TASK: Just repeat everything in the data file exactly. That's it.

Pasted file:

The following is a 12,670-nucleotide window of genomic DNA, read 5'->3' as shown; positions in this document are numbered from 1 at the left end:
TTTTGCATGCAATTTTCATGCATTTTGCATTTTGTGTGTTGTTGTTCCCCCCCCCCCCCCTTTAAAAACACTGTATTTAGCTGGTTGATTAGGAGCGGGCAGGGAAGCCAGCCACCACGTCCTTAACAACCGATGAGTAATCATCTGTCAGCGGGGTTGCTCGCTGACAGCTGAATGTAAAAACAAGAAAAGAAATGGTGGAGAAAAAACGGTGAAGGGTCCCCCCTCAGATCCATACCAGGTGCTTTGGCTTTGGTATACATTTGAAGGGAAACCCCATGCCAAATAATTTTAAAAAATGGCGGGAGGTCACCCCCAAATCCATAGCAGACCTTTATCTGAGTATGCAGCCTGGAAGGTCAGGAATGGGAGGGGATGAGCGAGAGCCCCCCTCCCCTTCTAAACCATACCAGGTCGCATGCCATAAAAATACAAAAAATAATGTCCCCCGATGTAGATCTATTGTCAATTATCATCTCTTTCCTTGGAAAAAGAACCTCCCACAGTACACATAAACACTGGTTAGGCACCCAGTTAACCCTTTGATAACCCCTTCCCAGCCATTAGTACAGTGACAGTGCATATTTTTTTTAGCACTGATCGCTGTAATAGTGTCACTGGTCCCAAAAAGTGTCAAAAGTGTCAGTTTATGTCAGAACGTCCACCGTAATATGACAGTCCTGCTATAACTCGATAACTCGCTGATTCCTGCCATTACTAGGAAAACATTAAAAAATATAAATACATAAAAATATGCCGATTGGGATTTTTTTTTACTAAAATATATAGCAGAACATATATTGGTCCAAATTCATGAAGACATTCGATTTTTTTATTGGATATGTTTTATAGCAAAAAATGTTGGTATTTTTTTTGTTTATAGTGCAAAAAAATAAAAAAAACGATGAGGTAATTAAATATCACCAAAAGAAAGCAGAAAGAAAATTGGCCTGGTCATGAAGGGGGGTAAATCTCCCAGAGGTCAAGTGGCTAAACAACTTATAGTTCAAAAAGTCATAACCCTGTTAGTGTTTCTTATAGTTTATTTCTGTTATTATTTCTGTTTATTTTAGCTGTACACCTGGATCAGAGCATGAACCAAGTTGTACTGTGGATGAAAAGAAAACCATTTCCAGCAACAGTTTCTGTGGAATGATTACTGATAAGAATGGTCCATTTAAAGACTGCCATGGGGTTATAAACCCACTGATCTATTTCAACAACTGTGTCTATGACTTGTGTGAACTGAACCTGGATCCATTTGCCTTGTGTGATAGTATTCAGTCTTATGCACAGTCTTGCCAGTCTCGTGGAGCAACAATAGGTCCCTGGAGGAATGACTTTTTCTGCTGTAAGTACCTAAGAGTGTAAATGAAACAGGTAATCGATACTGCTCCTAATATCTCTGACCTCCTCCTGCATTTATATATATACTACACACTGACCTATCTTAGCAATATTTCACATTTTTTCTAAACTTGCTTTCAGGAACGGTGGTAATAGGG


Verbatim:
The following is a 12,670-nucleotide window of genomic DNA, read 5'->3' as shown; positions in this document are numbered from 1 at the left end:
TTTTGCATGCAATTTTCATGCATTTTGCATTTTGTGTGTTGTTGTTCCCCCCCCCCCCCCTTTAAAAACACTGTATTTAGCTGGTTGATTAGGAGCGGGCAGGGAAGCCAGCCACCACGTCCTTAACAACCGATGAGTAATCATCTGTCAGCGGGGTTGCTCGCTGACAGCTGAATGTAAAAACAAGAAAAGAAATGGTGGAGAAAAAACGGTGAAGGGTCCCCCCTCAGATCCATACCAGGTGCTTTGGCTTTGGTATACATTTGAAGGGAAACCCCATGCCAAATAATTTTAAAAAATGGCGGGAGGTCACCCCCAAATCCATAGCAGACCTTTATCTGAGTATGCAGCCTGGAAGGTCAGGAATGGGAGGGGATGAGCGAGAGCCCCCCTCCCCTTCTAAACCATACCAGGTCGCATGCCATAAAAATACAAAAAATAATGTCCCCCGATGTAGATCTATTGTCAATTATCATCTCTTTCCTTGGAAAAAGAACCTCCCACAGTACACATAAACACTGGTTAGGCACCCAGTTAACCCTTTGATAACCCCTTCCCAGCCATTAGTACAGTGACAGTGCATATTTTTTTTAGCACTGATCGCTGTAATAGTGTCACTGGTCCCAAAAAGTGTCAAAAGTGTCAGTTTATGTCAGAACGTCCACCGTAATATGACAGTCCTGCTATAACTCGATAACTCGCTGATTCCTGCCATTACTAGGAAAACATTAAAAAATATAAATACATAAAAATATGCCGATTGGGATTTTTTTTTACTAAAATATATAGCAGAACATATATTGGTCCAAATTCATGAAGACATTCGATTTTTTTATTGGATATGTTTTATAGCAAAAAATGTTGGTATTTTTTTTGTTTATAGTGCAAAAAAATAAAAAAAACGATGAGGTAATTAAATATCACCAAAAGAAAGCAGAAAGAAAATTGGCCTGGTCATGAAGGGGGGTAAATCTCCCAGAGGTCAAGTGGCTAAACAACTTATAGTTCAAAAAGTCATAACCCTGTTAGTGTTTCTTATAGTTTATTTCTGTTATTATTTCTGTTTATTTTAGCTGTACACCTGGATCAGAGCATGAACCAAGTTGTACTGTGGATGAAAAGAAAACCATTTCCAGCAACAGTTTCTGTGGAATGATTACTGATAAGAATGGTCCATTTAAAGACTGCCATGGGGTTATAAACCCACTGATCTATTTCAACAACTGTGTCTATGACTTGTGTGAACTGAACCTGGATCCATTTGCCTTGTGTGATAGTATTCAGTCTTATGCACAGTCTTGCCAGTCTCGTGGAGCAACAATAGGTCCCTGGAGGAATGACTTTTTCTGCTGTAAGTACCTAAGAGTGTAAATGAAACAGGTAATCGATACTGCTCCTAATATCTCTGACCTCCTCCTGCATTTATATATATACTACACACTGACCTATCTTAGCAATATTTCACATTTTTTCTAAACTTGCTTTCAGGAACGGTGGTAATAGGG